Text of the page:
Generous Genealogists Free Civil War Records: Find Your Ancestors with These 4 No-Cost Resources | Family History Daily May 9th, 2017 marks 152 years since the U.S. Civil War ended, but the numerous records created by the War Between the States still provide a glimpse into the lives of those who served. If you had family in the US in the mid-19th century than there is a very good likelihood that some of your own ancestors served in this pivotal conflict. Before searching for a Civil War ancestor in the following free record collections, ask yourself: –What do I know about the Civil War? –What age would my ancestor have been when the Civil War started in 1861? –What was my ancestor’s full name (not a nickname)? Advertisement –Are there common misspellings of the first name or surname I should search for (ie Anderson, Andersen or John, Jon)? –What state did my ancestor live in? –Could I have had a female family member who served in some way? –Do I have any other information that could help me? Once you have some basic facts to start with, take a look at the sites below to start your research. 1. 2. 3. 4.
Free Genealogy and Family History Online - The USGenWeb Project WikiTree - Family Tree and Free Genealogy Documenting the Lineage for Eligibility in DAR or SAR The FamilySearch.org collection includes hundreds of free databases for the United States containing vital records, census records, probate records, military records, and court records. Many of these databases are linked in this tutorial under Vital Records and Probate Records. It is usually best to search specific databases based on where and when your ancestors lived. However, if you are unable to find a record by searching specific databases, try searching all of the FamilySearch databases containing historical records at once. Usually, the best way to find a record is to search using a first name, a last name, and a place of residence (county and state OR just a state). If you cannot locate a record by searching on a name and place of residence, the next strategy is to remove the place of residence and search using a first name, a last name, father’s first name, and mother’s first name. Next, try searching on a first name, a last name, wife’s first name, and wife’s maiden name.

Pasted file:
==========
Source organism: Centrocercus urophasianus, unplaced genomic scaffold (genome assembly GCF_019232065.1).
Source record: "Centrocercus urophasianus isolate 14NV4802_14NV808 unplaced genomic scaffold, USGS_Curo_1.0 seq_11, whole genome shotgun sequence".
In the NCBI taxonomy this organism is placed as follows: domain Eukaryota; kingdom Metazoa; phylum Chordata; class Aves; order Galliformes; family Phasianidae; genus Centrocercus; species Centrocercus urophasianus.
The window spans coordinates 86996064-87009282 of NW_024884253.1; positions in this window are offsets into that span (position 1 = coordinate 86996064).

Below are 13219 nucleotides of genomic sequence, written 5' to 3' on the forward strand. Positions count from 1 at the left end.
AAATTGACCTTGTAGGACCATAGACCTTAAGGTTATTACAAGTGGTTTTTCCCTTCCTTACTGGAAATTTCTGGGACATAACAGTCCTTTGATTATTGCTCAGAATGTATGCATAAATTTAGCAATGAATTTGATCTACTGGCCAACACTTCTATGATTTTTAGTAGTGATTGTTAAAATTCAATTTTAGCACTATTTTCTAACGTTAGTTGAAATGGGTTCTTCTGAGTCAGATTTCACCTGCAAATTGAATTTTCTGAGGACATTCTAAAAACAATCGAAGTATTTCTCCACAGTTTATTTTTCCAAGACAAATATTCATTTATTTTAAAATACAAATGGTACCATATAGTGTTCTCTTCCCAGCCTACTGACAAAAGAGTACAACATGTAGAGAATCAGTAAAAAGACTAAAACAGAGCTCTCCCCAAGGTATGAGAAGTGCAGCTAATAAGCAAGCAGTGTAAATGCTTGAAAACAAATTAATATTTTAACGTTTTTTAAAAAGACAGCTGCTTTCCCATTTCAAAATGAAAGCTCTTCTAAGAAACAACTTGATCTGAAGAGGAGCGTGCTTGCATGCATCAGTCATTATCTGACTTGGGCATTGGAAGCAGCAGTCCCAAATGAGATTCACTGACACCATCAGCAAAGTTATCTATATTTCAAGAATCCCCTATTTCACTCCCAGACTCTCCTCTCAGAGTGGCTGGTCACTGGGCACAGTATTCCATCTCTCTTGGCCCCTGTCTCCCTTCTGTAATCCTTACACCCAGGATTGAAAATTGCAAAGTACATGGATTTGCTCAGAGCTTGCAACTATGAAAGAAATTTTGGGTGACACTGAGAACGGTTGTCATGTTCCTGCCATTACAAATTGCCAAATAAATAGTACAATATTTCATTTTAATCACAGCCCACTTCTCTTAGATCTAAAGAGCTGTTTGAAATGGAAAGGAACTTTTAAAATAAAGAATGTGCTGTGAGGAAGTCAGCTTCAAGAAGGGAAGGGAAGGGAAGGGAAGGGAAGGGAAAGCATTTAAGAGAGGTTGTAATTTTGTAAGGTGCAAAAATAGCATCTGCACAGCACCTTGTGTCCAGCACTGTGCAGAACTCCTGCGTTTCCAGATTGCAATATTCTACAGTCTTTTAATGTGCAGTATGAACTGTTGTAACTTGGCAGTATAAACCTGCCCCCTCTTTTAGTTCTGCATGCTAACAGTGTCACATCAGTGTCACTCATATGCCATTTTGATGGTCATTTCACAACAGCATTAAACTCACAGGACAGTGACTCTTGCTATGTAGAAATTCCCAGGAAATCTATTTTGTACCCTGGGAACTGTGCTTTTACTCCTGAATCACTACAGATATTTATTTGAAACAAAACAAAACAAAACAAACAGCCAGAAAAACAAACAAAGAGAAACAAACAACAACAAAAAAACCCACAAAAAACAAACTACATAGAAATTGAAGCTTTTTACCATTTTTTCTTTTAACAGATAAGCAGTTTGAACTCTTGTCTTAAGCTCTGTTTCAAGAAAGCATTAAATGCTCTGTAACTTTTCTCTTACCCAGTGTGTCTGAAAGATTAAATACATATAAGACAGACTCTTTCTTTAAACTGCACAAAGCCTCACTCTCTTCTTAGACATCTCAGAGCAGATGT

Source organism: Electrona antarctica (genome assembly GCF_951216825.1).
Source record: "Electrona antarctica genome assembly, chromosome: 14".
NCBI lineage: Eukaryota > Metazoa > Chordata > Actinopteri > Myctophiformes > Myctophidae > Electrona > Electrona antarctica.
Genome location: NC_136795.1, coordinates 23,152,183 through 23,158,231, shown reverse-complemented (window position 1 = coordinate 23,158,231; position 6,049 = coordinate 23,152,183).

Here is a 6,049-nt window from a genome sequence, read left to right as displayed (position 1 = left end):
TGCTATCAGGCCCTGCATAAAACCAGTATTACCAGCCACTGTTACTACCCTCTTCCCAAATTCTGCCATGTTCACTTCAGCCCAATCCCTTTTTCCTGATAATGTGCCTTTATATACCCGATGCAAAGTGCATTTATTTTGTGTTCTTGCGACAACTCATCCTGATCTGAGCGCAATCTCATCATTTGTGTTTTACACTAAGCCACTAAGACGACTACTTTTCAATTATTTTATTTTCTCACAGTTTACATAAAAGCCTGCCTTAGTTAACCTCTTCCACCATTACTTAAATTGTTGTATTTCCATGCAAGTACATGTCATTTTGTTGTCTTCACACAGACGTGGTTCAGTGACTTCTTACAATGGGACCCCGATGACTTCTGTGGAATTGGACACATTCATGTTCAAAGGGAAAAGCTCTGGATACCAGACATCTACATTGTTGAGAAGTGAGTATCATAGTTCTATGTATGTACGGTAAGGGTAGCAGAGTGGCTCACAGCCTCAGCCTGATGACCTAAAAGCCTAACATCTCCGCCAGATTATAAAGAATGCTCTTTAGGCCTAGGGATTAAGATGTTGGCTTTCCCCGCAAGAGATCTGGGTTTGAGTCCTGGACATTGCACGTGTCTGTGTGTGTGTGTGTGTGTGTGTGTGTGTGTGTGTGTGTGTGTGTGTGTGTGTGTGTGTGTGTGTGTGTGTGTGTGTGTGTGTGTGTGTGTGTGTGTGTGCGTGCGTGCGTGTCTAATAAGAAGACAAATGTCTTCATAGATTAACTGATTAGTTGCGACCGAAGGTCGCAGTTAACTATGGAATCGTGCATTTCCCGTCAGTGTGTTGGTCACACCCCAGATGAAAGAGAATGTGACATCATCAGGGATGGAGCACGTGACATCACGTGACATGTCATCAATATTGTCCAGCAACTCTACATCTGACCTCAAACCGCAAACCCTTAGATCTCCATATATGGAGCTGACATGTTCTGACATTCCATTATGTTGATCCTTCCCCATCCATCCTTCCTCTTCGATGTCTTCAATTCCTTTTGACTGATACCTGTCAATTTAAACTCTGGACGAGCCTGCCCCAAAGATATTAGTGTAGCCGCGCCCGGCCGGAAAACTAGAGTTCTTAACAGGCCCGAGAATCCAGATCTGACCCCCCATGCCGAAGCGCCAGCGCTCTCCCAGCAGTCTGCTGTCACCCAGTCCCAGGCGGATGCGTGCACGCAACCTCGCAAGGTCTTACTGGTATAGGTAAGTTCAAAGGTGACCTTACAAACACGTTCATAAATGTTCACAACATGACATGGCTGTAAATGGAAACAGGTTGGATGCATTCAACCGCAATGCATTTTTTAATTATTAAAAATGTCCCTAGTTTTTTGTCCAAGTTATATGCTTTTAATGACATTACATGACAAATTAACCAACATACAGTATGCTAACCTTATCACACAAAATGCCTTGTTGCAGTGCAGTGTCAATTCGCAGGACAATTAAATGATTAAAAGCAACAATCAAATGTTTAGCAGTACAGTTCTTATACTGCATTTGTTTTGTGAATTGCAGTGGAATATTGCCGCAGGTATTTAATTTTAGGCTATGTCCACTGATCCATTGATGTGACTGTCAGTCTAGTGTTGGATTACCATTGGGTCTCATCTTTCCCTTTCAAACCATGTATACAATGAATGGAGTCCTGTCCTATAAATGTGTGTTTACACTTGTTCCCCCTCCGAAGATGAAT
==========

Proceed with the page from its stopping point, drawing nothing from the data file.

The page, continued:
Genealogy Today | Family Tree History, Ancestry, Free Lookups Free Public Records | Search the Original Resource Worldwide Google Power Search: How to Search by a Date Range and Why You Might Want To | Eastman's Online Genealogy Newsletter There’s a lot more you can do with Google than just searching the entire Internet. For instance, you can search for web pages added to Google’s indexes within a range of dates. The most common use for this is to look for pages added within the past 30 days or perhaps within the past week. For instance, I have an elusive “brickwall ancestor” that I have been trying to identify for years: Washington Harvey Eastman. Since I have already searched for him before, I have already seen all the “hits” that have been available for some time. Method #1: Search from the main Google search page Go to and enter the words or phrase that you wish to search for. “Washington Harvey Eastman” The quotes indicate that I want to search for those exact words in that exact order. When the results appear, look slightly above the results and click on “Search Tools.” Next, look just above the first “hit” and notice the words “Any time.” Method #2: Use Google’s Advanced Search Page Like this: